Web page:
In recent weeks, it’s not images of pristine beaches and arcadian resorts off the Maldives coast that make it to the mainstream media. Rather, its riot police and angry demonstrators that have absorbed the attention of cameras in a polarized political climate, encapsulating the turmoil of an ongoing power struggle in this Indian ocean archipelago.
Mohammad Nasheed won the Presidency in Maldives’ first ever multi-party elections in 2008 after fighting Maumoon Abdul Gayoom’s autocratic rule for decades, and often from the confines of a jail cell. In January this year, opposition Islamists called for a jihad against Nasheed and in February he offered up a public resignation, later comparing the nature of this forced act to a coup by the police and military. Last week, Nasheed was summoned to court for illegally having the chief justice arrested during his tenure as president, however, Nasheed refused to show up, citing the corruption of judges and courts under the new regime of Mohammad Waleed Hasan (his once deputy), as an appropriate reason. The struggle between the two factions is ongoing, and a key dispute revolves around radical Islamic roots being strengthened on the island, something Nasheed sought to dispel.
Mohammed Waheed Hassan, the current President, is said to call his supporters the “mujahideen” (holy warriors), and under the banner of Islam urged them to defend Maldives against “the enemies of this country”. While in power, Nasheed’s progressive and moderate policies were not always welcomed joyfully, however, without Nasheed in office, it seems the Maldives is more likely than ever to yield to extremist Islamic ideology.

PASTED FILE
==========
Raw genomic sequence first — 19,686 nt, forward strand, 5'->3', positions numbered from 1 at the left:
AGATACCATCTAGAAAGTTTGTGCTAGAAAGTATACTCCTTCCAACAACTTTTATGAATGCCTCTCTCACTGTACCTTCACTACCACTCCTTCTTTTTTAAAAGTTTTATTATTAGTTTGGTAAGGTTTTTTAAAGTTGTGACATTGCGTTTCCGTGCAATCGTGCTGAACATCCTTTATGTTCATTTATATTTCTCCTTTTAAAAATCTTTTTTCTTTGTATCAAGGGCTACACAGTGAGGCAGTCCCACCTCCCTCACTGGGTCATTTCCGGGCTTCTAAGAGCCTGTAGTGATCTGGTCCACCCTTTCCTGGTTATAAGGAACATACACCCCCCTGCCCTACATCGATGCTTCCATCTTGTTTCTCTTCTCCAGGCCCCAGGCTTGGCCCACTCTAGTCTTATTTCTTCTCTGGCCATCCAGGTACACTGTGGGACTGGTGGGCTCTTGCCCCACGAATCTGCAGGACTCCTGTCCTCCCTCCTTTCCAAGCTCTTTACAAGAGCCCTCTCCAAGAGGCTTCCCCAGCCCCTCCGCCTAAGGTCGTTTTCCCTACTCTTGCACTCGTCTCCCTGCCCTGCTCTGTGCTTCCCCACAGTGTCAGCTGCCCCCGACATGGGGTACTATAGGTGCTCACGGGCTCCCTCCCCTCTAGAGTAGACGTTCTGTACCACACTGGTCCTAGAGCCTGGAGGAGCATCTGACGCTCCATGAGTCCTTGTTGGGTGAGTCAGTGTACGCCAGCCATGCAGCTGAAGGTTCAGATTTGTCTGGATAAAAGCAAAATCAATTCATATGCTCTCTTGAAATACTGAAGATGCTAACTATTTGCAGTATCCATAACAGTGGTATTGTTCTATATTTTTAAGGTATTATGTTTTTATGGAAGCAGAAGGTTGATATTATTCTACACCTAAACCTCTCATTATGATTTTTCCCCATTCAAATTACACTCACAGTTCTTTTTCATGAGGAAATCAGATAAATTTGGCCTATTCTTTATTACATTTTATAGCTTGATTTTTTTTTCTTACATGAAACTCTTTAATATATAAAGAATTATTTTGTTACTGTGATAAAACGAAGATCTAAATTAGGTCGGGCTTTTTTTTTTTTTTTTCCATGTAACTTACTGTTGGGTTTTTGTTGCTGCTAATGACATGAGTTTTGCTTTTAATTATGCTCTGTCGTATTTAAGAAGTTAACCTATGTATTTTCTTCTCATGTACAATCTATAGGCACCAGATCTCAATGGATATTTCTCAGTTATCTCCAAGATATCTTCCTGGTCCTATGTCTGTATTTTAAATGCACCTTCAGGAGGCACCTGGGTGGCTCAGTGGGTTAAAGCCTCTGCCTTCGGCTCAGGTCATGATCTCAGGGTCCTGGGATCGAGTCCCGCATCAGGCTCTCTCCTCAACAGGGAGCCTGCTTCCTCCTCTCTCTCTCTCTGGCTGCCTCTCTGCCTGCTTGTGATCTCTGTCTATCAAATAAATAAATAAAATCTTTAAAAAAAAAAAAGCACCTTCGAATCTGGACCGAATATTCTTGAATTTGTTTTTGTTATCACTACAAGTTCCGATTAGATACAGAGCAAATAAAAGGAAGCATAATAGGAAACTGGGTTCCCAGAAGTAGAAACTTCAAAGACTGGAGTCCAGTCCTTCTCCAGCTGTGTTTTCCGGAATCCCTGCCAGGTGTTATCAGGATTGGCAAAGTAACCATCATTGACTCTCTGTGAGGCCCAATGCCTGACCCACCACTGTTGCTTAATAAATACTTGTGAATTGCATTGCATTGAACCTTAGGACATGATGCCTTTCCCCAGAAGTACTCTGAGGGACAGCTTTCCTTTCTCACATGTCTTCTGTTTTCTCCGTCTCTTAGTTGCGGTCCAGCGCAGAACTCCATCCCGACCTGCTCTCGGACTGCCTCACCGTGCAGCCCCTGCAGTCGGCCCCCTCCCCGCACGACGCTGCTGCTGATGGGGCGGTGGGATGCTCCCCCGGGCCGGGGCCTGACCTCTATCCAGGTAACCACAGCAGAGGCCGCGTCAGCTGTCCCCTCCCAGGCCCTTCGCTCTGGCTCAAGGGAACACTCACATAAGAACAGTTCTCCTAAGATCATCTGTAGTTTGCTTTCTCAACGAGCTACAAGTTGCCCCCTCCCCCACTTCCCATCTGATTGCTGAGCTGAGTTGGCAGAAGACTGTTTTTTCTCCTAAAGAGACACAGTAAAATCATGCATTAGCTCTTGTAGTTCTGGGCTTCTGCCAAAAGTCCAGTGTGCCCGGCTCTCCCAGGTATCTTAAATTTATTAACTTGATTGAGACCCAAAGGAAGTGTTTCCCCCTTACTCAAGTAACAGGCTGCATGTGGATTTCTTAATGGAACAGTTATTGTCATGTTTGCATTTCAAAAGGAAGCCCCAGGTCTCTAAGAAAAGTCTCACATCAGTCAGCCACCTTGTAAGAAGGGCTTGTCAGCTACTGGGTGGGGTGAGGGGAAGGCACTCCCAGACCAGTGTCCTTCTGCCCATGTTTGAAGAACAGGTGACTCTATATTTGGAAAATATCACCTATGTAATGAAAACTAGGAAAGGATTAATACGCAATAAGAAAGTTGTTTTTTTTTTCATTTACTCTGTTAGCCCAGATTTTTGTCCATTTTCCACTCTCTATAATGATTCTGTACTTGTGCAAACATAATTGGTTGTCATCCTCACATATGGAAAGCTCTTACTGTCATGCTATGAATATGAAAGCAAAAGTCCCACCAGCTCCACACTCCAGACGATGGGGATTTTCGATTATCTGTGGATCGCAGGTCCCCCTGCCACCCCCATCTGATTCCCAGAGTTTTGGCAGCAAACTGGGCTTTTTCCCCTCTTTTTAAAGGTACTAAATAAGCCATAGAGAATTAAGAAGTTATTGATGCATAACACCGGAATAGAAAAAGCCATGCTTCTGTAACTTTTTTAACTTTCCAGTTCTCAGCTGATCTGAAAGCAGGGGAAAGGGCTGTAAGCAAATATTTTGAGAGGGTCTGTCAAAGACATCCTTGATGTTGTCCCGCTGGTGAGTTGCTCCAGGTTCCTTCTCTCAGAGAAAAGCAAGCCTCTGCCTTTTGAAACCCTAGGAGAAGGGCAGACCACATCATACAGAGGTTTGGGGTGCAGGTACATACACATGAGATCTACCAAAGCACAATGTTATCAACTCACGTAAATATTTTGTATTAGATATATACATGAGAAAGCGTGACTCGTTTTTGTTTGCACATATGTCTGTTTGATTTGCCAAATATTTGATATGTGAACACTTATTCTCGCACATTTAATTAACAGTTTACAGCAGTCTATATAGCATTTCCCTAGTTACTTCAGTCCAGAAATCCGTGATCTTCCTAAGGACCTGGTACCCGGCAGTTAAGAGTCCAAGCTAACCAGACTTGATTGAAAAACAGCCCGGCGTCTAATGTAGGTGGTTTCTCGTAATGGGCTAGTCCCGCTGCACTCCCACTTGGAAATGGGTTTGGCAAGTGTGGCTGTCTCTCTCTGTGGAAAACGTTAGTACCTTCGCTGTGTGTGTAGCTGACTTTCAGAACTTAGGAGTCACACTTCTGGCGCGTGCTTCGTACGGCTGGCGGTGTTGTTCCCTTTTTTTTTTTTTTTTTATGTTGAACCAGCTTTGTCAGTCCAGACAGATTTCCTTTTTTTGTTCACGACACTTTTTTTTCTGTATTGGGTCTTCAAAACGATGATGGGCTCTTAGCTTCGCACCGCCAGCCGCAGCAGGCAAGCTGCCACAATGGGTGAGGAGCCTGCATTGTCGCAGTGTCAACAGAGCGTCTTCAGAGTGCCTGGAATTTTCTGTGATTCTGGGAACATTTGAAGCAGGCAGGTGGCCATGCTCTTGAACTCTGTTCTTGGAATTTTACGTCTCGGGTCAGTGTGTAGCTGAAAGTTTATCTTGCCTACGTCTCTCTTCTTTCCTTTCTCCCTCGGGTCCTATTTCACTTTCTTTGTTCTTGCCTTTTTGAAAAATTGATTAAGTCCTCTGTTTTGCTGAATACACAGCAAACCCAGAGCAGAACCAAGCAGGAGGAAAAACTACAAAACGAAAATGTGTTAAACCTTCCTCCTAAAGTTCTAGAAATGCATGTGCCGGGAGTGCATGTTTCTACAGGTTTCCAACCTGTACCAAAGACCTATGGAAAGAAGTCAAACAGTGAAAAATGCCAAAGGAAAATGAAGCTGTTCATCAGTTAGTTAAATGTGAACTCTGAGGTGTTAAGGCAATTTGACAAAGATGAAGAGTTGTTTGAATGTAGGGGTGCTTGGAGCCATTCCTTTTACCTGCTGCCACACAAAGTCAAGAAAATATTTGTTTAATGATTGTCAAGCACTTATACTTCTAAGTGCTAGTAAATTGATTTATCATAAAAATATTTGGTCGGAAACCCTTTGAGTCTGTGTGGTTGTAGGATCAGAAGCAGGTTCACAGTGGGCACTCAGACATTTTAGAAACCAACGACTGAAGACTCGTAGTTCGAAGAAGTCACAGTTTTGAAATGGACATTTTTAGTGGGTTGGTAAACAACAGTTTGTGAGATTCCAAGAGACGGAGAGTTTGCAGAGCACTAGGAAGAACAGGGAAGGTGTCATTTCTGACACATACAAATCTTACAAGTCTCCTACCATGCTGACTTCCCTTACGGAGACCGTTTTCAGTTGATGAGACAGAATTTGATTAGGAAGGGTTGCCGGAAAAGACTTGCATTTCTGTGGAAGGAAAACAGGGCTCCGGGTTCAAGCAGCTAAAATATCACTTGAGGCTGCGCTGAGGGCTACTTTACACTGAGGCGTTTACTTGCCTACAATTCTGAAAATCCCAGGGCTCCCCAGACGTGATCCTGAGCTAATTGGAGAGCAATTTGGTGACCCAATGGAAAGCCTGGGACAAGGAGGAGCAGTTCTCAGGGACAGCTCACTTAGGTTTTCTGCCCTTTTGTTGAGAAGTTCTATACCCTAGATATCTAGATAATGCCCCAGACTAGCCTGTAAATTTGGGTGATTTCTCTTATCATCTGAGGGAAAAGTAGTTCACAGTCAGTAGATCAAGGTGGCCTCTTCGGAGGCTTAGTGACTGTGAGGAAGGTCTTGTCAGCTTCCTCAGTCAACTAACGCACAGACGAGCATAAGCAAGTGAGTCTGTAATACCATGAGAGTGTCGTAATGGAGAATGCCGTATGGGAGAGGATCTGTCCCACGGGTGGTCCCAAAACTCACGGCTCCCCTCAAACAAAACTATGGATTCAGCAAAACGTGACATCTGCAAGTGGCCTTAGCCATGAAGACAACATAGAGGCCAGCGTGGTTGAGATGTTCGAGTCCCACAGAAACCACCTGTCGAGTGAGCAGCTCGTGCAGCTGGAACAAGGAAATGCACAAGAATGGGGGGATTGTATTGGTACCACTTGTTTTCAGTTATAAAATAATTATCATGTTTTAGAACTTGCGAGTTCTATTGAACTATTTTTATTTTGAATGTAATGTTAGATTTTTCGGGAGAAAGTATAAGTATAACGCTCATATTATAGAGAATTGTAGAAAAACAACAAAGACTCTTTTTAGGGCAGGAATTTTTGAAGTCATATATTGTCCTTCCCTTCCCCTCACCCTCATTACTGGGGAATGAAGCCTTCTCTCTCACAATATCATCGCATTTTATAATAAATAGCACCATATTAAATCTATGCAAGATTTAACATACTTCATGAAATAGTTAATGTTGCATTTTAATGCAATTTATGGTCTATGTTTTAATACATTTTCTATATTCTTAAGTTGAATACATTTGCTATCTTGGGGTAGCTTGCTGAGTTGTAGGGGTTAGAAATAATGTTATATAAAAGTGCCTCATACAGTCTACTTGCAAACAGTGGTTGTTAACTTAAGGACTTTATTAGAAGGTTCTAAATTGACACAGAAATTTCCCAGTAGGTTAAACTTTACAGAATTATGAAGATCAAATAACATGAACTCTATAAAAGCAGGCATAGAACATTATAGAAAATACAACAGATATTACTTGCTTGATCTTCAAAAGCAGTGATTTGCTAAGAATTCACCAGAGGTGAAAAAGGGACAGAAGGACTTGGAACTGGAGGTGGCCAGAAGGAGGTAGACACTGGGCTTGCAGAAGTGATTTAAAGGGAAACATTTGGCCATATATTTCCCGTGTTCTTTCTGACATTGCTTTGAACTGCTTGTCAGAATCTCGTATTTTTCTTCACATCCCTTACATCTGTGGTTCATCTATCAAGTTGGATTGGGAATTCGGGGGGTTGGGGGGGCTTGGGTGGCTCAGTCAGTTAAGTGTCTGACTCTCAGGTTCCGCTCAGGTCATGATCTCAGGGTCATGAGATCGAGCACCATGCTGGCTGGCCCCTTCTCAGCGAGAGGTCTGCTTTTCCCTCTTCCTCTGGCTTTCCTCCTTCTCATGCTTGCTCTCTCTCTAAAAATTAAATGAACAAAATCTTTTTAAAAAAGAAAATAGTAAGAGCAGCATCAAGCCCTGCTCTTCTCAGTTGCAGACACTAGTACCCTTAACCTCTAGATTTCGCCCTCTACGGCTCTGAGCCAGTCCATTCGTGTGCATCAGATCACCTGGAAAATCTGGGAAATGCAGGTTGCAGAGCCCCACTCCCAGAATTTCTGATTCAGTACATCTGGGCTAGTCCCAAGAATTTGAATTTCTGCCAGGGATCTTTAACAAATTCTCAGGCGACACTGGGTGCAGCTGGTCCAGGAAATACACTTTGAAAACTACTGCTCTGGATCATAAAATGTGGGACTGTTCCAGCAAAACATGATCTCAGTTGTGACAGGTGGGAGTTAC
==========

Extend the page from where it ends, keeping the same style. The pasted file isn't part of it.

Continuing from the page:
The Adhaalath (justice) Party was part of an Maldivian Democratic Party (MDP) run coalition under Nasheed, in October 2009 it criticized and contested the ex-President’s statement that the death penalty and punishment of amputation should not be incorporated into the penal code. The leader of the Adhaalath Party put it aptly: “Islamic Shariah is Islamic Shariah. Things cannot be omitted from it.”
In the last decade more women have started wearing head scarves and burqas, and an increasing number of young men can be found at local mosques. The thirty year stronghold of Maumoon Abdul Gayoom was centered around creating a national identity for Maldivian’s, and the focal point of this identity was recognition of Islam and a promotion of a unified Muslim people. Mohammad Nasheed, back in 2008, stated that “there is a tendency to imitate foreign terror groups, even if there are no formal links.” The roots of the extremist violence that tarnished the Maldivian landscape in 2008 can be seen in both internationally an imported extremist ideology and homegrown radicalism, peaking before the advent of democracy with Mohammad Nasheed. An unstable political climate increases the threat of radicalism, and with accusations of the fostering of fundamentalism in the new regime by again promoting hardline Islamic ideals, Maldives has an uncertain and troubling future ahead.
Maldives’ strategic importance is highlighted by it’s location in the middle of major crude oil trade routes in the Indian Ocean. However, the resignation of Nasheed did not rattle the bones of any significant power, and with both the United States and India abstaining from any political or diplomatic interference, the two states were looked upon dejectedly by Maldivian liberals in their unwavering democratic cause. Nasheed, for one, was notably unhappy with the loss of support and said, “We did so much to make the Maldives more liberal. To suddenly see the United States, so quickly — they could have held onto their horses for a few minutes and just asked me — so quickly to have recognized the status quo, that was very sad and shocking.”
For several years, Maldives’s booming tourist industry has been threatened by environmental factors. Rising sea levels and global warming combined with the threat of radical Islam will be a strong deterrent for the many international tourists to visit the alluring beaches that have so warmly welcomed them in the past. Such a move could in turn strongly damage the Maldivian economy, which is heavily dependent on revenue from tourism.
With the next elections due to take place in 2013 and Mohammad Nasheed’s participation in doubt, does Maldives have the means to prevent fervent Islamic fundamentalism that is the spreading like a plague all over south Asia?
– Sameer Tayebaly